President Obama's administration continues to reassure the movie, music, television, newspaper and other creative communities that it takes seriously its responsibility to enforce laws against the piracy of intellectual content.

In a meeting today convened Tuesday at the White House by VP Joseph Biden and attended by key members of the Obama administration— including Attorney General Eric Holder, Secretary of Homeland Security Janet Napolitano, Secretary of Commerce Gary Locke, FBI Director Robert Mueller and U.S. Secret Service Director Mark Sullivan—the VP spoke about the need for a greater focus on combating intellectual property theft, reports National Music Publisher Assn. president and CEO David Israelite, who attended the meeting.

According to AP, among the new U.S. efforts will be a "reinvigorated" Justice Department task force to help prosecute counterfeiting and copyright theft, and increased enforcement by the FBI and Customs and Border Enforcement. The Commerce Department also is assisting in a new effort to prevent people from using camcorders to illegally tape movies in theaters around the world, and will push global and bilateral treaties aimed at protecting intellectual property.

Congress recently approved $30 million in funding for new FBI agents, federal prosecutors and local and state enforcement grants by cracking down on theft of movies and other intellectual property, read an AP report. The Senate this month also confirmed Victoria Espinel, a former assistant U.S. trade representative, as the government's first Intellectual Property Enforcement Coordinator.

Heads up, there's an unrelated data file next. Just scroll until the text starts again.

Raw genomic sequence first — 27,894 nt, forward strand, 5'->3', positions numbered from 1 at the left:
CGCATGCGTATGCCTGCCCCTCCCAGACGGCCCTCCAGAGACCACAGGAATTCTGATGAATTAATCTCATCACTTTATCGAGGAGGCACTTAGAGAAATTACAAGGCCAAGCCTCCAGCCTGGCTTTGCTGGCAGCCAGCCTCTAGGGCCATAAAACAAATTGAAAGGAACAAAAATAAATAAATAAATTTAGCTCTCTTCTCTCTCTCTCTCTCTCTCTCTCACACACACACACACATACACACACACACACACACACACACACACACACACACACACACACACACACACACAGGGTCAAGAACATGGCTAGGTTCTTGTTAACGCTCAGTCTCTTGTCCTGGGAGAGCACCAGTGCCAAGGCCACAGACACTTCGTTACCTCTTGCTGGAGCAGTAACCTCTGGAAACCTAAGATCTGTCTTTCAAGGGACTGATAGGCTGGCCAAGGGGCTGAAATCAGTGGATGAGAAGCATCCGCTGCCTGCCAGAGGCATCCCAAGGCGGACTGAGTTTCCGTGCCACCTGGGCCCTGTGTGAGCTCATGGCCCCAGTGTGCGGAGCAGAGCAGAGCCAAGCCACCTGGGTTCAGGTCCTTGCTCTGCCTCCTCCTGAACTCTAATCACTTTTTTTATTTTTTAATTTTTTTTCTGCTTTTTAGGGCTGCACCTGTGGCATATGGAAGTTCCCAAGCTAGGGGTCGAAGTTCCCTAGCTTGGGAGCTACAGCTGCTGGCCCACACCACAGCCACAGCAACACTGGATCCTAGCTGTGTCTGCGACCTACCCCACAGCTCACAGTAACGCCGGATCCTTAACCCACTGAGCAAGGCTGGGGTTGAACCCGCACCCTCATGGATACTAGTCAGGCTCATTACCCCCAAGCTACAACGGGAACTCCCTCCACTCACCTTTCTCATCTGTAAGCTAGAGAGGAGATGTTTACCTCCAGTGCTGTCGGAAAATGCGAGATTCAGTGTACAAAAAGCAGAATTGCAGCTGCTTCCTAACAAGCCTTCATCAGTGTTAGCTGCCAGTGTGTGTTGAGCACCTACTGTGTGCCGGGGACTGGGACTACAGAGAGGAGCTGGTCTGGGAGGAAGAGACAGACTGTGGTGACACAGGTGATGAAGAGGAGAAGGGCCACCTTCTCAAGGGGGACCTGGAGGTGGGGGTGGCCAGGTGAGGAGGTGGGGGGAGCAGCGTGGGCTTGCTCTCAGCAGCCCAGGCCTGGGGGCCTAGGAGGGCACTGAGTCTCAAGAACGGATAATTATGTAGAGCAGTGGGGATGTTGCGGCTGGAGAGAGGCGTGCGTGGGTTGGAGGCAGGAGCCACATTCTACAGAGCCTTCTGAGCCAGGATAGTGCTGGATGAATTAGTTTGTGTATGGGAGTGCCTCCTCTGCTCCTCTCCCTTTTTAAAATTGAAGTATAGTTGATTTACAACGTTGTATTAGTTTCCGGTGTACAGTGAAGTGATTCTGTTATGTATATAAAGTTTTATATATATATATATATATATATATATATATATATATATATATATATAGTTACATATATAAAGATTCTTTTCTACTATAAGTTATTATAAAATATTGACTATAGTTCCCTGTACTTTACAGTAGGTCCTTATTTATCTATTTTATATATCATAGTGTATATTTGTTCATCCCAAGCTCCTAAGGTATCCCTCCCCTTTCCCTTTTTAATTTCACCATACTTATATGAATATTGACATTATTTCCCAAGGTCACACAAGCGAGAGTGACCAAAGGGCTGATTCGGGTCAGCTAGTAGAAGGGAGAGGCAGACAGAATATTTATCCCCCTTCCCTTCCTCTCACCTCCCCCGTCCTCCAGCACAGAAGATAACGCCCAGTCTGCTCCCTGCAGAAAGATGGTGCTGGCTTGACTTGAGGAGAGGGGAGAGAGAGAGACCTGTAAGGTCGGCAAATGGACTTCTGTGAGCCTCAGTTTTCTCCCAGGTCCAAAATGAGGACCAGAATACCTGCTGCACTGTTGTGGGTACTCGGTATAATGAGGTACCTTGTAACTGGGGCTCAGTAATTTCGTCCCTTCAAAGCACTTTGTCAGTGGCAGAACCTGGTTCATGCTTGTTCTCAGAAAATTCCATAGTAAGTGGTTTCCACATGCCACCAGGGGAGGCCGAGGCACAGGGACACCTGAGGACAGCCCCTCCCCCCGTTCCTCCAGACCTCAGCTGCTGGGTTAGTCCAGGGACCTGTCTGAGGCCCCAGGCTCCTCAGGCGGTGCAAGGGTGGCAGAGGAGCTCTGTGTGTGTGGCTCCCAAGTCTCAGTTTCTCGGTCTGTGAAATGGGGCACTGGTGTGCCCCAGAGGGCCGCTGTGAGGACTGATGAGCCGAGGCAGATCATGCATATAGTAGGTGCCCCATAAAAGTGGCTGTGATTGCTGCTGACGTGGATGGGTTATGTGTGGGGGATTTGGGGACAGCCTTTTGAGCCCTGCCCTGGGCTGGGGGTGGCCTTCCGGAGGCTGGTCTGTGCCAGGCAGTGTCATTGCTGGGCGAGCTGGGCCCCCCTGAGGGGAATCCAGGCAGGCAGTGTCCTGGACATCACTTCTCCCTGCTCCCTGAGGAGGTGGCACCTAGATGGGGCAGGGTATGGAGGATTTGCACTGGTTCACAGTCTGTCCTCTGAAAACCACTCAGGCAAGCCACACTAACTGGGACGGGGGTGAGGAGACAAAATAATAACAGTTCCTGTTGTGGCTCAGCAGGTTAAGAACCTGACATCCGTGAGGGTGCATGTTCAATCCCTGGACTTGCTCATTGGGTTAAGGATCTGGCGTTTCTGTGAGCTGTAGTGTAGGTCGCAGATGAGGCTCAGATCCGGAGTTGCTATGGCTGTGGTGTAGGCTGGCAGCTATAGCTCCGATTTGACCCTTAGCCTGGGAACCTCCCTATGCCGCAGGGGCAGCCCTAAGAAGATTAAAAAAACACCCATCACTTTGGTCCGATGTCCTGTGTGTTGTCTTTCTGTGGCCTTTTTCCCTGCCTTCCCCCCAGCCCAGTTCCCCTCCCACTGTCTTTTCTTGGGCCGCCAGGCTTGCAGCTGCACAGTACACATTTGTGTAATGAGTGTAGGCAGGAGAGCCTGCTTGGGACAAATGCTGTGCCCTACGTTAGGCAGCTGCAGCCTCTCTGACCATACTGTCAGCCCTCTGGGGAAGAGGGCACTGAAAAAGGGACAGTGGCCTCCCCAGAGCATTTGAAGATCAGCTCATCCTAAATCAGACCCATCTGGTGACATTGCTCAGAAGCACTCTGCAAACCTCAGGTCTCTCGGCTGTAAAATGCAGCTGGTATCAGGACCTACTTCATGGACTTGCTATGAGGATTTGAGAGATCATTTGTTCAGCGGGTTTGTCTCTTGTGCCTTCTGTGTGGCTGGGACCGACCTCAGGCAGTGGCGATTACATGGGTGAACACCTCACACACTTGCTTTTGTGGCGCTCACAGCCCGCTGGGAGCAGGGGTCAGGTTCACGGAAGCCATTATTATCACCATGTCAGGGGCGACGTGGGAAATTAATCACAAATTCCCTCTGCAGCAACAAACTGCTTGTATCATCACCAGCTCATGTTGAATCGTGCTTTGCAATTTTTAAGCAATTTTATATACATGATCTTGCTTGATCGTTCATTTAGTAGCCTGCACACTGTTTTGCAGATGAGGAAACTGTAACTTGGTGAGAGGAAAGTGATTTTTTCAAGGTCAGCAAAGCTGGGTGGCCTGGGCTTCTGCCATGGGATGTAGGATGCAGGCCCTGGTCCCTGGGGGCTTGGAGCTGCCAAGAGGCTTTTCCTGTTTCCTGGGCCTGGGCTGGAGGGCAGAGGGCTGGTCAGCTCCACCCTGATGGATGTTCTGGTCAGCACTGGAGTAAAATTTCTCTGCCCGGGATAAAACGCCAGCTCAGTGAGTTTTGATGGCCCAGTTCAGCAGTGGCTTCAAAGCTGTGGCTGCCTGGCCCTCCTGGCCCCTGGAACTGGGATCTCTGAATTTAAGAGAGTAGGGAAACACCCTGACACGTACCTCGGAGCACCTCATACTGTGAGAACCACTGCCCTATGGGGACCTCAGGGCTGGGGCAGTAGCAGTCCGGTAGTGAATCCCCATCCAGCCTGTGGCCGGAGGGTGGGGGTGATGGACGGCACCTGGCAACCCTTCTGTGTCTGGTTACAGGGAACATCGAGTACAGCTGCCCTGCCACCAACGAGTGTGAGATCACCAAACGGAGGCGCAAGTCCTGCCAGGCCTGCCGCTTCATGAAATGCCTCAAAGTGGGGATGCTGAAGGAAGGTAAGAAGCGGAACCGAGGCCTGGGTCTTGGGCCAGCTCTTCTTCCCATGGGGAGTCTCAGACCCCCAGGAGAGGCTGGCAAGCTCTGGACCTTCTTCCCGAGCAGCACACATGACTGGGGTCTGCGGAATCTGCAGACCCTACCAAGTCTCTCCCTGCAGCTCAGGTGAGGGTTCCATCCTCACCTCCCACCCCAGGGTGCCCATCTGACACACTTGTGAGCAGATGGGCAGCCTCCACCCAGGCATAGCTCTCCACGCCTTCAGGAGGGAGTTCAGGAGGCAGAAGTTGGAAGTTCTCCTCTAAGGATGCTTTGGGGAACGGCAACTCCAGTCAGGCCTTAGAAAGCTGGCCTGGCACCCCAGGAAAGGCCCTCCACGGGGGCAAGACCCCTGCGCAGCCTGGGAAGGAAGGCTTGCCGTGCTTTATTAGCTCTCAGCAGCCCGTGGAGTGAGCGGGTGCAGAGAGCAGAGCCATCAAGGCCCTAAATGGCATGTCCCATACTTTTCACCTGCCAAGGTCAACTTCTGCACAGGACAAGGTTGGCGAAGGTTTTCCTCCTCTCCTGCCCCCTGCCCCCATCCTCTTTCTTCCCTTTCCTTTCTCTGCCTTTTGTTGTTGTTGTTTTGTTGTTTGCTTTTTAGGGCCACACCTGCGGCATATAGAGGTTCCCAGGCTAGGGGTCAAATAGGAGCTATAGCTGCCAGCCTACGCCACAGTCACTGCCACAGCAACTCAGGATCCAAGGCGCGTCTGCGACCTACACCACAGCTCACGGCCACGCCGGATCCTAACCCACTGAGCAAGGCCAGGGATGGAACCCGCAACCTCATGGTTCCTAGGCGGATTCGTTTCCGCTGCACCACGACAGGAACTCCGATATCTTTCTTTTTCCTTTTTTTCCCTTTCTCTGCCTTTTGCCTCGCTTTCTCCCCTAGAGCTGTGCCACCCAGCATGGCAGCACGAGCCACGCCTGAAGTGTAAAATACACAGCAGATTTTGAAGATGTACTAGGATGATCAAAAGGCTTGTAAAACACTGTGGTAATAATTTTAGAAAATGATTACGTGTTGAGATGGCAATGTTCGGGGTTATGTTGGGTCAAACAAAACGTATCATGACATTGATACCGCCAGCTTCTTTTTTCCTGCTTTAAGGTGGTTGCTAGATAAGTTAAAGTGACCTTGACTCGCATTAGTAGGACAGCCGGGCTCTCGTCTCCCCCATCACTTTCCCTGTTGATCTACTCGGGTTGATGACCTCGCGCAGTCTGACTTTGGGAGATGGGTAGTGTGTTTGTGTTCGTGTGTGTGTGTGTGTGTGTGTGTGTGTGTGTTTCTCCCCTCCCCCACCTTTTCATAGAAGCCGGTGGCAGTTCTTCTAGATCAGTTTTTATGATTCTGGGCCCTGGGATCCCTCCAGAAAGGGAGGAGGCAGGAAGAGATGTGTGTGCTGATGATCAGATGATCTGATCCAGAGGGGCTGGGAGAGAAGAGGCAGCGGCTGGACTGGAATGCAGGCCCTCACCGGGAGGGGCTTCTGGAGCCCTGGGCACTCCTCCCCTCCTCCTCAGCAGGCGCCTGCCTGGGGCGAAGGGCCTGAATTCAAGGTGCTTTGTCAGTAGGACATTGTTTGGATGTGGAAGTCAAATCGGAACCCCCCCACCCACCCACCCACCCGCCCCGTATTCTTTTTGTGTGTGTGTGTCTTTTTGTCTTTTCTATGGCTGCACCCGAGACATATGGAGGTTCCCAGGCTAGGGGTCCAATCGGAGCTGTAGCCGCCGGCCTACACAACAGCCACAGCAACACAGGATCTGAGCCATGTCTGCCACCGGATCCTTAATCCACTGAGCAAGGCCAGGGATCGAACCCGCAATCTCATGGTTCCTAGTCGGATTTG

The meeting also provided content industry leaders the chance to discuss the challenges they face from piracy and convey the role their industries play in creating U.S. jobs, as well as contributing to the culture, Israelite says. Among the content owners or their representatives attending the meeting were Mitch Bainwol, chairman and CEO of the Recording Industry Association of America; Warner Music Group CEO Edgar Bronfman; Universal Music Group president and COO Zach Horowitz; Sony Pictures Entertainment chairman and CEO Michael Lynton; chairman and CEO of Warner Bros. Entertainment Barry Meyer; Viacom chairman and CEO Philippe Dauman; NBC Universal CEO Jeffrey Zucker; Harper Collins president and CEO Brian Murray; and Daniel Glickman, chairman and CEO of the Motion Picture Association of America.

Reporting from the Associated Press is included in this story.